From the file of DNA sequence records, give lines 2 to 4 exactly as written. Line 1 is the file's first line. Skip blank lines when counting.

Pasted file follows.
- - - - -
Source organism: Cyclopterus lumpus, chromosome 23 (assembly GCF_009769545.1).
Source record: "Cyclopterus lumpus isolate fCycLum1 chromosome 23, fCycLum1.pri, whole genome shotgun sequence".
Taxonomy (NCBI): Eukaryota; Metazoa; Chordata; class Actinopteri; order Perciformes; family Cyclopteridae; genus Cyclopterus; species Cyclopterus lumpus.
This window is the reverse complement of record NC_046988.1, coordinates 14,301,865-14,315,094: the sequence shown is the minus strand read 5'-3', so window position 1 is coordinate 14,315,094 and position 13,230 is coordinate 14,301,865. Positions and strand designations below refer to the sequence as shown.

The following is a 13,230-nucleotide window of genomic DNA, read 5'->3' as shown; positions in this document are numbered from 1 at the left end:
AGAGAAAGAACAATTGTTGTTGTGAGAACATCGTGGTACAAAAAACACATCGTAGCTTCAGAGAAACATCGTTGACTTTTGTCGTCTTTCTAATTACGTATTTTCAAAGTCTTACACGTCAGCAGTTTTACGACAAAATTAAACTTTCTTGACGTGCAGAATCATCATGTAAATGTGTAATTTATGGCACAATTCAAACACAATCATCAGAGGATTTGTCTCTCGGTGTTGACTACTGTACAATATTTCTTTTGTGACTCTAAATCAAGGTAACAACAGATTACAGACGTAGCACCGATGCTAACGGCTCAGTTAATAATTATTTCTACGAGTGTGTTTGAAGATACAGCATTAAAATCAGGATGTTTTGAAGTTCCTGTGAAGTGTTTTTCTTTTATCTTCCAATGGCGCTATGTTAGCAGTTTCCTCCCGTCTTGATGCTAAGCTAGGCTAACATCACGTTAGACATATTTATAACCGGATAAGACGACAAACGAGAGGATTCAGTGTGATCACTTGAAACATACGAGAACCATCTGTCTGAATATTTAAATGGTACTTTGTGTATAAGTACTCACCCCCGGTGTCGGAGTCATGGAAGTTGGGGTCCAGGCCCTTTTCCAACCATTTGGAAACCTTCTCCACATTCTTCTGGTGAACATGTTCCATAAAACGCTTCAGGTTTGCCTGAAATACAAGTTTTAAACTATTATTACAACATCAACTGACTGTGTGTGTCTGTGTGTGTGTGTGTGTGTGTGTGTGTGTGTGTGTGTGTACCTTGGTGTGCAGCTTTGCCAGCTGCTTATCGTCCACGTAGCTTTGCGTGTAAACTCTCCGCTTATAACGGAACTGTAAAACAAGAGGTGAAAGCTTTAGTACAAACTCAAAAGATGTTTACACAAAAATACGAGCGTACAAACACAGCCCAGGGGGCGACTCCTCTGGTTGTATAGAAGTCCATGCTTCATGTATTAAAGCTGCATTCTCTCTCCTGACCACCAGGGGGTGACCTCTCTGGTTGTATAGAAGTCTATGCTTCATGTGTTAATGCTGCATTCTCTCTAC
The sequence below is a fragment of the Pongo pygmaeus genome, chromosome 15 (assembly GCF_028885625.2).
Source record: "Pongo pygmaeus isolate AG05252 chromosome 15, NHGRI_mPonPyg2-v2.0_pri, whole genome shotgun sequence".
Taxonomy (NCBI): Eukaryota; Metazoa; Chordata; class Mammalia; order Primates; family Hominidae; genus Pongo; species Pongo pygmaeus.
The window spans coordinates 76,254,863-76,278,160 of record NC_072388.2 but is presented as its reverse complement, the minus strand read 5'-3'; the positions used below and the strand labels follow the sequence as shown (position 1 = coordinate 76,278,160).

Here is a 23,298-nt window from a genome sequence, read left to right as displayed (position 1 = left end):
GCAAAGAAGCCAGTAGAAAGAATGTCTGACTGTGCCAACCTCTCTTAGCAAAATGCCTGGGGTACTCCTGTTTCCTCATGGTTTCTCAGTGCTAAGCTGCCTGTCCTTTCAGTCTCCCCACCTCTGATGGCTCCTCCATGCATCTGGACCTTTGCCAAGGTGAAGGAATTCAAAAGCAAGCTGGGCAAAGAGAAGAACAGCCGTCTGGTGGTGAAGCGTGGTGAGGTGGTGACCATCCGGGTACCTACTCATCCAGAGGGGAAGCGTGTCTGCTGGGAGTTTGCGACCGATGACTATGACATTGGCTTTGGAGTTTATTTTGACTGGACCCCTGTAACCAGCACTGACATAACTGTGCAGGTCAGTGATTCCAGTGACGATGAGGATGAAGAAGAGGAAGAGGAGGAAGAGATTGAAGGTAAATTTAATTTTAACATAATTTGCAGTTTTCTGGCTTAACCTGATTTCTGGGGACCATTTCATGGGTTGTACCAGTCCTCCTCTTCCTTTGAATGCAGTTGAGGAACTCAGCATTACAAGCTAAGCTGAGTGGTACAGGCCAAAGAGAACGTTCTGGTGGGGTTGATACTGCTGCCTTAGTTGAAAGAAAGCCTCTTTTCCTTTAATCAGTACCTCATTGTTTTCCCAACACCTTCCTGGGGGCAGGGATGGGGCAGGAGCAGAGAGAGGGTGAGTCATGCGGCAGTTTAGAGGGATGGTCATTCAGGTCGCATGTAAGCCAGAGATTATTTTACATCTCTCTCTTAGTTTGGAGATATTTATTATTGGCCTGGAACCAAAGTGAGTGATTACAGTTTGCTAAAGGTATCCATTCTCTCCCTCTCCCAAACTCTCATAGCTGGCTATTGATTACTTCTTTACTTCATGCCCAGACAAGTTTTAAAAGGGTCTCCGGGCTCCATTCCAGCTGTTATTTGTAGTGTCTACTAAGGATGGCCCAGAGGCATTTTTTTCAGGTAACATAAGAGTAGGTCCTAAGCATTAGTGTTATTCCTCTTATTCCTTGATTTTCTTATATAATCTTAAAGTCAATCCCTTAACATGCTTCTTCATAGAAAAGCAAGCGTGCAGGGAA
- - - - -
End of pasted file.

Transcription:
Source record: "Cyclopterus lumpus isolate fCycLum1 chromosome 23, fCycLum1.pri, whole genome shotgun sequence".
Taxonomy (NCBI): Eukaryota; Metazoa; Chordata; class Actinopteri; order Perciformes; family Cyclopteridae; genus Cyclopterus; species Cyclopterus lumpus.
This window is the reverse complement of record NC_046988.1, coordinates 14,301,865-14,315,094: the sequence shown is the minus strand read 5'-3', so window position 1 is coordinate 14,315,094 and position 13,230 is coordinate 14,301,865. Positions and strand designations below refer to the sequence as shown.